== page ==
Despite difficult working conditions due to ongoing civil unrest and fuel shortages, the Prosperity Catalyst team in Haiti hasn’t slowed down in their work with artisans and beekeepers—on the contrary, they’re expanding into an ecosystem of jobs and markets by and for the local community.

Executive Director Catherine Gibbons said, “Over the past year we have established eight new beekeeping demonstration sites, bringing the total to sixteen sites currently in operation, with more under development.”

Haiti Director Thony Querette (whom we met) just returned from visiting our first group of trainees in Cape Haitian and ran into one woman who was trained years ago. Her business making candles for church goers is flourishing.

Furthermore, to date, they have trained 431 new beekeepers, 64 percent of whom are women.  To make bees happy and help fight deforestation, demonstration sites also act as plant nurseries for pollinating plants like citrus, mango, and moringa.

 

What Else Can a Beekeeper Learn?

Carpentry: Making Beehives

Prosperity Catalyst is also expanding their beekeeper’s skillsets. For example, women who receive training and loan access through us purchase a wooden beehive made locally by a skilled carpenter.

 

 

Newly trained beehive carpenters.

Demand has increased so much that he is now training about a dozen women to make the hives. Like beekeeping, carpentry is a trade typically dominated by men, but women who have already broken barriers to become beekeepers saw the opportunity and sought out the skill.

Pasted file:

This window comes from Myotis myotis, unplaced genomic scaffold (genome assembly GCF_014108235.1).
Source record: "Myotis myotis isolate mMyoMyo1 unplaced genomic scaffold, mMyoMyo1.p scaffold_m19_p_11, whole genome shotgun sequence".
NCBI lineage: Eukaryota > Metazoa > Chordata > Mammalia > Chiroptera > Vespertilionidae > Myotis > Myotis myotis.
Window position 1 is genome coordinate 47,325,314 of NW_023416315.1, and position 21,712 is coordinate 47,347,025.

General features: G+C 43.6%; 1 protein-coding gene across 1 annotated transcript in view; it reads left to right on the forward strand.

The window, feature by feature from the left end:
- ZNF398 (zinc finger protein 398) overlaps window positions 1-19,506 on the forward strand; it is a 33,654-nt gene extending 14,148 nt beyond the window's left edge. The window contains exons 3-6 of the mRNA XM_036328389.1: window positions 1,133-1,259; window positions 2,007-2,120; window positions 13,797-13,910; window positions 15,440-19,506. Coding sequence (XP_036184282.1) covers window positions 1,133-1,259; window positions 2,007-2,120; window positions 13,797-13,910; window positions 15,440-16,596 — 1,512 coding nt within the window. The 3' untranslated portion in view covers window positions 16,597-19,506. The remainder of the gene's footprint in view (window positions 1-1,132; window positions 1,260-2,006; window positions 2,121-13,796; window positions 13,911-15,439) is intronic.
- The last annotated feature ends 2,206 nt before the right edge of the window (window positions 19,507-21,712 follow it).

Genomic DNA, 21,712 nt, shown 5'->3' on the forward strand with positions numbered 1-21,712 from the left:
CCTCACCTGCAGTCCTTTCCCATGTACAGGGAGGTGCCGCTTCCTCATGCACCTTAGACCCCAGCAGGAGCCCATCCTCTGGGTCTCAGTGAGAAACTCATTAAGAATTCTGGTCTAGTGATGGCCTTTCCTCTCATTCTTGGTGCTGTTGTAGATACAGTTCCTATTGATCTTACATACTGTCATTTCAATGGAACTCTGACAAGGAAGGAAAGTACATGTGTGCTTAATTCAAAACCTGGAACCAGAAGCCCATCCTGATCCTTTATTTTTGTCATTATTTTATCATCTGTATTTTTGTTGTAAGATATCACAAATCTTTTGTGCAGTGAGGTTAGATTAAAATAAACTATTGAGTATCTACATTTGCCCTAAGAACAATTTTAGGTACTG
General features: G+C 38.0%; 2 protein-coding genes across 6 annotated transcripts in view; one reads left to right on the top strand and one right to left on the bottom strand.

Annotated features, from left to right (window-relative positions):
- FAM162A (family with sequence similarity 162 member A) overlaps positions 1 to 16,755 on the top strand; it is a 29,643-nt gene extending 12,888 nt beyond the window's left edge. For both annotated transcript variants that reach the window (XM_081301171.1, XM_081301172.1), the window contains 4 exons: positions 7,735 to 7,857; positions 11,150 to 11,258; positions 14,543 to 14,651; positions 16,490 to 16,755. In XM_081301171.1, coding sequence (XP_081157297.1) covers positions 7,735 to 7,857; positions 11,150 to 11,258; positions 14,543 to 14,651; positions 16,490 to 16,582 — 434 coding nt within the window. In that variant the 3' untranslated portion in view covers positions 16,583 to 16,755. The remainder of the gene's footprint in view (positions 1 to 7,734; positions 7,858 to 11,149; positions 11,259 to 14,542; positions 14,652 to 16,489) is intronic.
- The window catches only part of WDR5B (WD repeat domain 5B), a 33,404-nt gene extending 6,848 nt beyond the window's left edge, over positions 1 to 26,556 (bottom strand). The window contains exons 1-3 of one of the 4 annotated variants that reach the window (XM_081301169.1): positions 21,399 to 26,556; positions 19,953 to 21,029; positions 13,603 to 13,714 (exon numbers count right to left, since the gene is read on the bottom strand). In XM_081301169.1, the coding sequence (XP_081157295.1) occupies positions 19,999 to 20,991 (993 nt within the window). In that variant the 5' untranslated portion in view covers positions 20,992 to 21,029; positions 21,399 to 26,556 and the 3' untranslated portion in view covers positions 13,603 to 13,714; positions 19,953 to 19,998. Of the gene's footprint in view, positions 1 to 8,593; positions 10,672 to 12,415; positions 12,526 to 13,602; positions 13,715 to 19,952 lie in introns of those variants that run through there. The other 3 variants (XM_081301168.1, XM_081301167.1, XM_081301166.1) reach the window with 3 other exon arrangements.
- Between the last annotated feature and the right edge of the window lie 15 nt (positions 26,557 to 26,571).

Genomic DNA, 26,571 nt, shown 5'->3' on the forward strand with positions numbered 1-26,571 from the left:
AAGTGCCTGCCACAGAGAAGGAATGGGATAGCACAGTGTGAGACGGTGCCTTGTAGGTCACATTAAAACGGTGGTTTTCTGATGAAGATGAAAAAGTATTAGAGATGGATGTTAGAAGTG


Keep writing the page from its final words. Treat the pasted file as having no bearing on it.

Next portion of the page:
The carpenter says the women are so eager to learn that he can barely keep up with them. Buying locally is a win-win because it also means that the loan funding the women receive through kiva.org donors and Fonkoze (our local micro-loan partner) stays in the local economy, and it is less expensive and more environmentally-friendly than importing them.

 

Sewing: Making Beekeeper Suits

Myrlande, a seamstress who makes beekeeper suits for the team. 

Then there’s seamstress Myrlande, who lives in one of the toughest neighborhoods around Port-au-Prince. She completed one of the first artisan trainings. When the beekeeping project began to pick up, she was able to recognize the business opportunity and learned to make beekeeping suits and veils. She now employs five other women in her shop and uses formal business and banking practices.

 

 

The Buzz on Beekeepers’ Salaries

Property Catalyst estimates a beekeeper in Haiti can make up to $137 per beehive each year. They start most beekeepers with two hives and split them annually.  “Beekeeping takes very little space and time, and is done on top of farming and other income-generating activities,” says Thony.

This is an enormous return on investment in a country where an estimated 80 percent of the population lives in poverty and 25 percent live on less than $1.25 a day.

Every entrepreneur interviewed said the additional income from beekeeping can be life-changing . . . especially in the hands of women!

The star producer beekeeper, only 17 years old. 

 

Meet the Beekeepers

Meet the beekeepers in this very short video:

 

Learn more about the background of Prosperity Catalyst:

 

Photos and videos courtesy of Prosperity Catalyst and Suzanne Skees.

 

LEARN more about Haiti’s current civil unrest here, and discover Prosperity Catalyst’s creation of dignified jobs for women in Haiti and Iraq here.

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SHOP their collection of elegant candles, jewelry, and gifts here—every purchase supports their artisans. The Haiti collection can be found here.

DONATE to Prosperity Catalyst here.